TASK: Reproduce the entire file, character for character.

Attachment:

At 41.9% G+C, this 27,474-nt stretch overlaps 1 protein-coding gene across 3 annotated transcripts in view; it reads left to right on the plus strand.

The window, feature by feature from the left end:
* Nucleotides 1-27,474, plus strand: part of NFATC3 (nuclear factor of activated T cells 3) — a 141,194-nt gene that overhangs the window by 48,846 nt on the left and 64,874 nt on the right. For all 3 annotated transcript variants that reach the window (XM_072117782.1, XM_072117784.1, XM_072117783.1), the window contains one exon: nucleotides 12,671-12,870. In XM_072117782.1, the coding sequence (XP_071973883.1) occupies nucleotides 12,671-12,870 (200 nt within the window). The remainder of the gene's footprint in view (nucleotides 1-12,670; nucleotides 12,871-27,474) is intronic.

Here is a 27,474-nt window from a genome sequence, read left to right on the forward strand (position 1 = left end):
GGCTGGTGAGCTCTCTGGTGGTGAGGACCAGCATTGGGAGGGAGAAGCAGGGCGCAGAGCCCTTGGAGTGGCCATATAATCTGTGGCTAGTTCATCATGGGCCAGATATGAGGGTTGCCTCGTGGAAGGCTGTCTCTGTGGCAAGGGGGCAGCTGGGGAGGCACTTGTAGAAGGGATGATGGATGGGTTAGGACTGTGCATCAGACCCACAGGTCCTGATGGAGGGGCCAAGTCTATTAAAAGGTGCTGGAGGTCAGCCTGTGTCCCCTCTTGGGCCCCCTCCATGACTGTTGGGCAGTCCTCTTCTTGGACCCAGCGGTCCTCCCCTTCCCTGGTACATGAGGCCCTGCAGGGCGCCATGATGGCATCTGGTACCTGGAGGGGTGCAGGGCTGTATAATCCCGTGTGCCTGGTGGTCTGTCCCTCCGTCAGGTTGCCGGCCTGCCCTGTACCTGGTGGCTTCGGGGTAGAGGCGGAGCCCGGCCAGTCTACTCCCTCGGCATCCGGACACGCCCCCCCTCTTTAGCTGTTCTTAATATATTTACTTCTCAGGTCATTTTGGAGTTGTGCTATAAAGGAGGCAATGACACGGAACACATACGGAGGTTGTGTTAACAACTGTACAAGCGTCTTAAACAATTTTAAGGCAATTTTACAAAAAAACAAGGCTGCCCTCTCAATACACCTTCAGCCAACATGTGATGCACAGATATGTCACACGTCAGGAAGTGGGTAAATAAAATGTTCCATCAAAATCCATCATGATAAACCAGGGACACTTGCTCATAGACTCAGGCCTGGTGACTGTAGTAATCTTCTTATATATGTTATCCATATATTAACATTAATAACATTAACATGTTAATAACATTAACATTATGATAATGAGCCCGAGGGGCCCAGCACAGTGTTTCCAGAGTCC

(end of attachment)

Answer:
At 41.9% G+C, this 27,474-nt stretch overlaps 1 protein-coding gene across 3 annotated transcripts in view; it reads left to right on the plus strand.

The window, feature by feature from the left end:
* Nucleotides 1-27,474, plus strand: part of NFATC3 (nuclear factor of activated T cells 3) — a 141,194-nt gene that overhangs the window by 48,846 nt on the left and 64,874 nt on the right. For all 3 annotated transcript variants that reach the window (XM_072117782.1, XM_072117784.1, XM_072117783.1), the window contains one exon: nucleotides 12,671-12,870. In XM_072117782.1, the coding sequence (XP_071973883.1) occupies nucleotides 12,671-12,870 (200 nt within the window). The remainder of the gene's footprint in view (nucleotides 1-12,670; nucleotides 12,871-27,474) is intronic.

Here is a 27,474-nt window from a genome sequence, read left to right on the forward strand (position 1 = left end):
GGCTGGTGAGCTCTCTGGTGGTGAGGACCAGCATTGGGAGGGAGAAGCAGGGCGCAGAGCCCTTGGAGTGGCCATATAATCTGTGGCTAGTTCATCATGGGCCAGATATGAGGGTTGCCTCGTGGAAGGCTGTCTCTGTGGCAAGGGGGCAGCTGGGGAGGCACTTGTAGAAGGGATGATGGATGGGTTAGGACTGTGCATCAGACCCACAGGTCCTGATGGAGGGGCCAAGTCTATTAAAAGGTGCTGGAGGTCAGCCTGTGTCCCCTCTTGGGCCCCCTCCATGACTGTTGGGCAGTCCTCTTCTTGGACCCAGCGGTCCTCCCCTTCCCTGGTACATGAGGCCCTGCAGGGCGCCATGATGGCATCTGGTACCTGGAGGGGTGCAGGGCTGTATAATCCCGTGTGCCTGGTGGTCTGTCCCTCCGTCAGGTTGCCGGCCTGCCCTGTACCTGGTGGCTTCGGGGTAGAGGCGGAGCCCGGCCAGTCTACTCCCTCGGCATCCGGACACGCCCCCCCTCTTTAGCTGTTCTTAATATATTTACTTCTCAGGTCATTTTGGAGTTGTGCTATAAAGGAGGCAATGACACGGAACACATACGGAGGTTGTGTTAACAACTGTACAAGCGTCTTAAACAATTTTAAGGCAATTTTACAAAAAAACAAGGCTGCCCTCTCAATACACCTTCAGCCAACATGTGATGCACAGATATGTCACACGTCAGGAAGTGGGTAAATAAAATGTTCCATCAAAATCCATCATGATAAACCAGGGACACTTGCTCATAGACTCAGGCCTGGTGACTGTAGTAATCTTCTTATATATGTTATCCATATATTAACATTAATAACATTAACATGTTAATAACATTAACATTATGATAATGAGCCCGAGGGGCCCAGCACAGTGTTTCCAGAGTCC